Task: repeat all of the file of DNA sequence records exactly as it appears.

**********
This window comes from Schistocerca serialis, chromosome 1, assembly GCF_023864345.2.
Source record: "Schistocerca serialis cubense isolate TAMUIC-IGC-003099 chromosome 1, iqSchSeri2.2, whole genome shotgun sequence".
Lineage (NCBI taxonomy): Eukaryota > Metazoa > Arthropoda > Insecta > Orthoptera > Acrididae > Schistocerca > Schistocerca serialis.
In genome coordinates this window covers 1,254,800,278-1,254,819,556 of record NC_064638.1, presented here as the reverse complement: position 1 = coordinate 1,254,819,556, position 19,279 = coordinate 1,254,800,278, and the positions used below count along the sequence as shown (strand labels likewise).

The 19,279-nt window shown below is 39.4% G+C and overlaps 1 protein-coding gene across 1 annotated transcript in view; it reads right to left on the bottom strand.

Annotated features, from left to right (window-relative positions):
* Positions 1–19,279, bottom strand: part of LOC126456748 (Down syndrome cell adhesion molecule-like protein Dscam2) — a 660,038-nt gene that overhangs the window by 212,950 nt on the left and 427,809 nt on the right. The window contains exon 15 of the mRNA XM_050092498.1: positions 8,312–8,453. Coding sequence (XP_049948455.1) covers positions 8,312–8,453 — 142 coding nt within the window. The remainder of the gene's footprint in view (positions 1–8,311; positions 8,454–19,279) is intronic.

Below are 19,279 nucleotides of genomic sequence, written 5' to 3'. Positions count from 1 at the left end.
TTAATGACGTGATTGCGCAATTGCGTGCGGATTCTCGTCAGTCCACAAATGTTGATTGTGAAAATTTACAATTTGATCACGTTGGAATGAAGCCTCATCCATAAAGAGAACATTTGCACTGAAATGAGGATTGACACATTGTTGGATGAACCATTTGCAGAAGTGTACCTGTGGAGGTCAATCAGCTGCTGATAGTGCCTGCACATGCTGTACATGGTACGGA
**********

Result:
This window comes from Schistocerca serialis, chromosome 1, assembly GCF_023864345.2.
Source record: "Schistocerca serialis cubense isolate TAMUIC-IGC-003099 chromosome 1, iqSchSeri2.2, whole genome shotgun sequence".
Lineage (NCBI taxonomy): Eukaryota > Metazoa > Arthropoda > Insecta > Orthoptera > Acrididae > Schistocerca > Schistocerca serialis.
In genome coordinates this window covers 1,254,800,278-1,254,819,556 of record NC_064638.1, presented here as the reverse complement: position 1 = coordinate 1,254,819,556, position 19,279 = coordinate 1,254,800,278, and the positions used below count along the sequence as shown (strand labels likewise).

The 19,279-nt window shown below is 39.4% G+C and overlaps 1 protein-coding gene across 1 annotated transcript in view; it reads right to left on the bottom strand.

Annotated features, from left to right (window-relative positions):
* Positions 1–19,279, bottom strand: part of LOC126456748 (Down syndrome cell adhesion molecule-like protein Dscam2) — a 660,038-nt gene that overhangs the window by 212,950 nt on the left and 427,809 nt on the right. The window contains exon 15 of the mRNA XM_050092498.1: positions 8,312–8,453. Coding sequence (XP_049948455.1) covers positions 8,312–8,453 — 142 coding nt within the window. The remainder of the gene's footprint in view (positions 1–8,311; positions 8,454–19,279) is intronic.

Below are 19,279 nucleotides of genomic sequence, written 5' to 3'. Positions count from 1 at the left end.
TTAATGACGTGATTGCGCAATTGCGTGCGGATTCTCGTCAGTCCACAAATGTTGATTGTGAAAATTTACAATTTGATCACGTTGGAATGAAGCCTCATCCATAAAGAGAACATTTGCACTGAAATGAGGATTGACACATTGTTGGATGAACCATTTGCAGAAGTGTACCTGTGGAGGTCAATCAGCTGCTGATAGTGCCTGCACATGCTGTACATGGTACGGA